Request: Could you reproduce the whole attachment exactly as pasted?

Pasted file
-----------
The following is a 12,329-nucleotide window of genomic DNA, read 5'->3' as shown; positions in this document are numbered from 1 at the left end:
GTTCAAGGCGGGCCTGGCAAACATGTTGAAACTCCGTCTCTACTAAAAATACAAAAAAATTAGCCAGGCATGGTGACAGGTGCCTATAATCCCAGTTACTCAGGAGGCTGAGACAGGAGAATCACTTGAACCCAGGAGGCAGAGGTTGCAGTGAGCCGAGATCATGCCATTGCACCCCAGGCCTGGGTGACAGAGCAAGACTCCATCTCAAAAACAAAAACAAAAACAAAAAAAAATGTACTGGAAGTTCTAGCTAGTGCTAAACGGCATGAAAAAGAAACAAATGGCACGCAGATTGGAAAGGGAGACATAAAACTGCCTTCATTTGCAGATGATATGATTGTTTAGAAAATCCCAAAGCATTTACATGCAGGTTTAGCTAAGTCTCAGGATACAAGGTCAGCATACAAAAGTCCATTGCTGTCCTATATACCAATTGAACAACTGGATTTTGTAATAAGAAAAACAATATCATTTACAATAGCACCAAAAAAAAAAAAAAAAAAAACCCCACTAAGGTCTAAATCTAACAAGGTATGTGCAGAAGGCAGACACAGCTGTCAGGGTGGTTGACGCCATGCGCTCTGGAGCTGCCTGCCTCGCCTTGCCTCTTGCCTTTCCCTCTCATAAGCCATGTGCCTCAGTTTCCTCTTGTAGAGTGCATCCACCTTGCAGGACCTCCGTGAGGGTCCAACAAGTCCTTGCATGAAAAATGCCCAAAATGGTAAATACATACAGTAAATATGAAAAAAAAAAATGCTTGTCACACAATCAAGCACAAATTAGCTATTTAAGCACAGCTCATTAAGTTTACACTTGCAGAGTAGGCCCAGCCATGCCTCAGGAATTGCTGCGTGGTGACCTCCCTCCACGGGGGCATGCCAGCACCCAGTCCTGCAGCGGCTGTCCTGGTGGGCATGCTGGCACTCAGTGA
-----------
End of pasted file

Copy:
The following is a 12,329-nucleotide window of genomic DNA, read 5'->3' as shown; positions in this document are numbered from 1 at the left end:
GTTCAAGGCGGGCCTGGCAAACATGTTGAAACTCCGTCTCTACTAAAAATACAAAAAAATTAGCCAGGCATGGTGACAGGTGCCTATAATCCCAGTTACTCAGGAGGCTGAGACAGGAGAATCACTTGAACCCAGGAGGCAGAGGTTGCAGTGAGCCGAGATCATGCCATTGCACCCCAGGCCTGGGTGACAGAGCAAGACTCCATCTCAAAAACAAAAACAAAAACAAAAAAAAATGTACTGGAAGTTCTAGCTAGTGCTAAACGGCATGAAAAAGAAACAAATGGCACGCAGATTGGAAAGGGAGACATAAAACTGCCTTCATTTGCAGATGATATGATTGTTTAGAAAATCCCAAAGCATTTACATGCAGGTTTAGCTAAGTCTCAGGATACAAGGTCAGCATACAAAAGTCCATTGCTGTCCTATATACCAATTGAACAACTGGATTTTGTAATAAGAAAAACAATATCATTTACAATAGCACCAAAAAAAAAAAAAAAAAAAACCCCACTAAGGTCTAAATCTAACAAGGTATGTGCAGAAGGCAGACACAGCTGTCAGGGTGGTTGACGCCATGCGCTCTGGAGCTGCCTGCCTCGCCTTGCCTCTTGCCTTTCCCTCTCATAAGCCATGTGCCTCAGTTTCCTCTTGTAGAGTGCATCCACCTTGCAGGACCTCCGTGAGGGTCCAACAAGTCCTTGCATGAAAAATGCCCAAAATGGTAAATACATACAGTAAATATGAAAAAAAAAAATGCTTGTCACACAATCAAGCACAAATTAGCTATTTAAGCACAGCTCATTAAGTTTACACTTGCAGAGTAGGCCCAGCCATGCCTCAGGAATTGCTGCGTGGTGACCTCCCTCCACGGGGGCATGCCAGCACCCAGTCCTGCAGCGGCTGTCCTGGTGGGCATGCTGGCACTCAGTGA